During World War one the African settlements played a major portion in the war attempt and their resources were much needed by Britain. At this point there was a alteration within the British Empire as the value of its settlements became evident. After WW1 the metropolitan attitudes to empire changed, as many politicians believed that the imperium was entirely based around economic involvements and partnership. This was enforced greatly following WW1 as Britain ‘s economic state of affairs had worsened and national debts had increased to a reeling $ 4000 million, which meant doubtless the aid and cooperation of the settlements was needed. At this point the imperium was going an economic load on the authorities, as the cost of war was intolerable, this contributed to the diminution of the imperium. WW2 had the same economic impact on the imperium as it weakened it from its foundations which so resulted in Britain losing her place as universe leader due to no longer being economically capable of managing such a imperium.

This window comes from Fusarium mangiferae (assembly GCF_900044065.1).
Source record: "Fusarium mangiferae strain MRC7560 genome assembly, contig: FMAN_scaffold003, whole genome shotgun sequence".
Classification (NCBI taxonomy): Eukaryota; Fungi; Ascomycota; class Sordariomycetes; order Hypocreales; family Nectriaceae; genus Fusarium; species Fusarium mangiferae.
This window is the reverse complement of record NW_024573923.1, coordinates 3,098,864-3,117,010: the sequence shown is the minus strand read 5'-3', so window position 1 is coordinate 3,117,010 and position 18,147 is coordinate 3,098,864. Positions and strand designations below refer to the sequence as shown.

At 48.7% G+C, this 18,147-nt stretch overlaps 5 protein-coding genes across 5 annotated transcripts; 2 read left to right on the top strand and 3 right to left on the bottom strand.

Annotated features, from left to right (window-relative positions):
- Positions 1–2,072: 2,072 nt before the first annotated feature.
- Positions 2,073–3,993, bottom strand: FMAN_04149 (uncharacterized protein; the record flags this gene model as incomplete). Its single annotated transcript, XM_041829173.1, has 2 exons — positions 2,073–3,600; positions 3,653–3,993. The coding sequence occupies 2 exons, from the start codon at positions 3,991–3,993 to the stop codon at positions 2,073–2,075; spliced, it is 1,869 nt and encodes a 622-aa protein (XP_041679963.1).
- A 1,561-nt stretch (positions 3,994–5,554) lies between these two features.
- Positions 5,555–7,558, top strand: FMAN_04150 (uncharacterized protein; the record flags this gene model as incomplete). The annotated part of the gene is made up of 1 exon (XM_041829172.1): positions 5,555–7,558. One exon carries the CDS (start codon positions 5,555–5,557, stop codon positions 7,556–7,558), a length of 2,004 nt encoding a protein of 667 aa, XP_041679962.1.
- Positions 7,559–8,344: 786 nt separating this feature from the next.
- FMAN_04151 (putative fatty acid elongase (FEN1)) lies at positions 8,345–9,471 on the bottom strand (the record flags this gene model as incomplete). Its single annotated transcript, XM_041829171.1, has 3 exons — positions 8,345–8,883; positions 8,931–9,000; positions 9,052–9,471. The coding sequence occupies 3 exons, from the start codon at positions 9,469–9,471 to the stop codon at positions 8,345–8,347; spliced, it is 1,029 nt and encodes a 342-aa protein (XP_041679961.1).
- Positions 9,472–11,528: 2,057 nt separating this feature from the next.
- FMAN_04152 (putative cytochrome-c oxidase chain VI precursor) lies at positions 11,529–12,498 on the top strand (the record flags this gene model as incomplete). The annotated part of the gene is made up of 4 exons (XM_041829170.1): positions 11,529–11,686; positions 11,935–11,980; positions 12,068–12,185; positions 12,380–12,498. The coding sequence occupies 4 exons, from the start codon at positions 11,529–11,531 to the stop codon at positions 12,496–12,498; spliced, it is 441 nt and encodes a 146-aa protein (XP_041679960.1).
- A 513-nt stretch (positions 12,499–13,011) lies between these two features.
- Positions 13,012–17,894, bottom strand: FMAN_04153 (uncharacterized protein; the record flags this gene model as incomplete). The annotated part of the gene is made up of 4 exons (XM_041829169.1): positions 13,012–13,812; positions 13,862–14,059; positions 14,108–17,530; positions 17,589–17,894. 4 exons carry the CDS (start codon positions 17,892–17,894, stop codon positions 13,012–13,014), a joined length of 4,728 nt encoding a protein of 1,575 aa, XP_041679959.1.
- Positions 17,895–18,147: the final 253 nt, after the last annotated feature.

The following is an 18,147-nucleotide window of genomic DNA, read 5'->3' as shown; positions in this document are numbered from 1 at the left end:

Britain wanted to act upon station war developments in Africa so that it was good to metropolitan investors nevertheless this was non able to happen due to the increased patriotism in African settlements such as Kenya, were the Mau Mau rebelled against British business and regulation. Rebellions by the Mau Mau made investors in 1950 unenthusiastic about puting in the country. Consequently this lead to nationalist force per unit area in the push frontward for independency. Robert Tignor in Capitalism and Nationalism At the End of Empire: State and Business in Decolonizing Egypt, Nigeria, and Kenya, 1945-1963 ( 1998 ) argues that it was ‘neither foreign nor local concern that were cardinal participants ‘ but this national motion that contributed to the dismantling of the British imperium. A direct impact of the economic failures experienced by Britain after the universe war was that it helped fuel national motions such as the Mau Mau. As new thoughts of self-government and international clime attitude go more evident after World War I and World War 2. This so reinforced the anti-imperial tendency and encouraged growing in patriotism in Africa as the settlements began the push for independency. This so hastened the dismantling of the British Empire.